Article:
Amy Adams and Clint Eastwood team up as daughter and father in "Trouble With the Curve," a sentimental baseball film.
Warner Bros. Pictures
Amy Adams and Clint Eastwood team up as daughter and father in "Trouble With the Curve," a sentimental baseball film.

Story highlights

Clint Eastwood plays Gus, a scout for the Braves in the new film

Amy Adams is his daughter, a hotshot lawyer

The movie has all the hallmarks of an Eastwood movie in his folksiest mood, reviewer says

CNN —  

Forget that chair. Better yet, sit on it. Clint Eastwood is back doing what he’s supposed to be doing in “Trouble With the Curve,” a sentimental baseball saga that is the inverse of “Moneyball” in almost every respect and shows the star’s still got what it takes to carry a movie home.

Film stars aren’t always the best judge of when it to call it a day, and you might fear the worst as Eastwood grouses about his pee in the first scene. Surely this isn’t the curve he’s troubled about?

But of course that’s wrong: Eastwood knows best. Part of his longevity as a star comes from his readiness to probe his own weaknesses, and it should come as no surprise that he’s candid – and funny – about the frailties of old age.

His character, Gus, is a scout for the Braves, one of the best there ever was. But has he still got what it takes? Not only is he computer illiterate, but the guy still reads newspapers. That’s not all: He’s losing his eyesight, and though he’s doing his best to hide it, it’s getting harder to explain the rapid accumulation of dinks and dents in his convertible.

Things come to a head the week before the draft. He’s sent to North Carolina to check out the next big slugger. His buddy Pete (John Goodman) begs Gus’ daughter, Mickey (Amy Adams), to cover his back.

A hotshot lawyer on the verge of making partner, she’s got plenty of reasons to turn him down flat, including that her dad’s a cranky and uncommunicative curmudgeon and always has been. In her childhood, he dragged her round ball fields or packed her off to boarding school without ever thinking to ask her preference, and she’s been in therapy since college. She goes anyway. You won’t need 20/20 vision to see what’s coming next.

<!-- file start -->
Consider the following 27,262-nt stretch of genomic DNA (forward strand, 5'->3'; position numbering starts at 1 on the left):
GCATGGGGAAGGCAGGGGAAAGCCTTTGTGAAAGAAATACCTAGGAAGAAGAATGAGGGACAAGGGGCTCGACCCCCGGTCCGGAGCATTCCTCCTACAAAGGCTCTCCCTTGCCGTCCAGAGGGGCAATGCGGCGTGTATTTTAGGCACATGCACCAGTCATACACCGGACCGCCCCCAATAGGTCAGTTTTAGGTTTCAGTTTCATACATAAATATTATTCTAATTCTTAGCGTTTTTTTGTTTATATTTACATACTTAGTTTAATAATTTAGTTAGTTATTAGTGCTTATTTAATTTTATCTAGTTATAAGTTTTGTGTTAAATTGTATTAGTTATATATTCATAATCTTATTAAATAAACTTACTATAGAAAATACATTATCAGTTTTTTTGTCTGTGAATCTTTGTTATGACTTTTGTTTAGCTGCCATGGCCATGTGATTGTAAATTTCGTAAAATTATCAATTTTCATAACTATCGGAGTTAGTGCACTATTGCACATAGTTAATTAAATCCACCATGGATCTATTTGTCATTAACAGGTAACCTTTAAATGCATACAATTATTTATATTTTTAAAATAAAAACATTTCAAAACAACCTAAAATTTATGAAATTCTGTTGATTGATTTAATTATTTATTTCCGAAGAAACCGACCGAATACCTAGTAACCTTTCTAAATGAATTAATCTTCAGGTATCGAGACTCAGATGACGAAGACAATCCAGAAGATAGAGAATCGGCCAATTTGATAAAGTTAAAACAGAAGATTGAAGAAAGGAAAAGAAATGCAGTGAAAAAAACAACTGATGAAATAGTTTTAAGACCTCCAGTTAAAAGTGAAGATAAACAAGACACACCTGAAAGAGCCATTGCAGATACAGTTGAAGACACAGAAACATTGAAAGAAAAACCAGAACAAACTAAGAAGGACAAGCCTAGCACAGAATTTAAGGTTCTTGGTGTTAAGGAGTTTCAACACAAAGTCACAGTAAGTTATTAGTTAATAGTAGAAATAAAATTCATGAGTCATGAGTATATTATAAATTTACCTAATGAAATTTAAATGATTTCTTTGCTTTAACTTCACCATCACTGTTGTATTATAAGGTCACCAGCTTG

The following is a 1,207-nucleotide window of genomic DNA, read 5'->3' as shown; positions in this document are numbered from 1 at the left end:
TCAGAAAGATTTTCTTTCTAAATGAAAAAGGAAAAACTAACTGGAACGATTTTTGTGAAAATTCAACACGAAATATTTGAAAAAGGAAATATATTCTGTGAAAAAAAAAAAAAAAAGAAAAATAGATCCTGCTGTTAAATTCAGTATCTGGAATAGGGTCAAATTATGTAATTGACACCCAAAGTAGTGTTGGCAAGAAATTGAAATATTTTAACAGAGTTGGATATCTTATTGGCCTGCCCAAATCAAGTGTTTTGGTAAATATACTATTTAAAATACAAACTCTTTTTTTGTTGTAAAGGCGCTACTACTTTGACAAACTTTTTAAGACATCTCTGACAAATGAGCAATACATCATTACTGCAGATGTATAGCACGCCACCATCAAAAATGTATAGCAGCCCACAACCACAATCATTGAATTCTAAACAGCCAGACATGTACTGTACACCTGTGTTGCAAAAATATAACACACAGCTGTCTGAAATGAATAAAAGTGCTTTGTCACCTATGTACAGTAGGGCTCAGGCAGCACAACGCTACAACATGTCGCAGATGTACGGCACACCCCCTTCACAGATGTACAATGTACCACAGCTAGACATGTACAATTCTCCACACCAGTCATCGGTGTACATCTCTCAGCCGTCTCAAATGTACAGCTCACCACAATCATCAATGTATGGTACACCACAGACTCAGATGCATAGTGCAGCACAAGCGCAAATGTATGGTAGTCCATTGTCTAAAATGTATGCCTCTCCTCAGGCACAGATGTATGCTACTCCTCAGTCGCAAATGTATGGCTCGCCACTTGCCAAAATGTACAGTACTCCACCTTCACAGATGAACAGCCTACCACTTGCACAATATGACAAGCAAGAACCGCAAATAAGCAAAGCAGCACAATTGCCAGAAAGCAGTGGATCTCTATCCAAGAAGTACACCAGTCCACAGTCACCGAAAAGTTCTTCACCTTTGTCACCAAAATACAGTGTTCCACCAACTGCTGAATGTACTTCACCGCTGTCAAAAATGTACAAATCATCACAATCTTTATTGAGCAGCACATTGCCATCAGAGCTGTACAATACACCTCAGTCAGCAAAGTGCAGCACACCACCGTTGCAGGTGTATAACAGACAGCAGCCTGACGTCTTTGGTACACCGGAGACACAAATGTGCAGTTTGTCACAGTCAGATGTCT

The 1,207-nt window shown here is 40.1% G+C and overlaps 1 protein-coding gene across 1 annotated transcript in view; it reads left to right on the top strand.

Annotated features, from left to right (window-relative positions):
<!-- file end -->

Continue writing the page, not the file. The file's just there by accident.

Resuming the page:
Although it’s directed by a proxy (Robert Lorenz was assistant director on “Million Dollar Baby,” “Mystic River” and “Space Cowboys” among others), “Trouble With the Curve” has all the hallmarks of an Eastwood movie in his folksiest mood. It’s conservative with a small “c”; interested in people – not style or systems – it’s plain-spoken and heartfelt, a bit corny, a bit clichéd and not at all slick or quick.

With Eastwood, when the script is strong and everything comes together, he’s capable of producing wonderful movies. Other times you have to take the rough with the smooth.

What works here is, first and foremost, Adams. It’s a peach of a role (it hardly needs pointing out that Eastwood has a long history of putting himself up against strong, independent women), and Adams is charming as a smart, attractive, career-driven, pool shootin’, baseball lovin’, perpetually thwarted daddy’s girl.

Maybe she’s a shade too attractive – it’s hard to take your eyes off her hair, so luscious it practically demands its own trailer – but the contrast with flinty, brittle old Gus is effective, and Adams shows some grit too, easily bossing Justin Timberlake (game as the movie’s token love interest). As for Eastwood, he could play his part with his eyes shut and still hit it out of the park.

Randy Brown’s screenplay is on shakier ground when it tries to get father and daughter to open up to each other. Not many filmmakers would risk the scenes where each separately break into “You Are My Sunshine,” and you will have to decide for yourself whether they belong on the cutting-room floor.

But for all its occasional tin ear, “Dr Phil” dialogue, its contrivances and shortcuts, this remains a fundamentally sound and solid entertainment with a deep-rooted conviction that how we treat each other matters.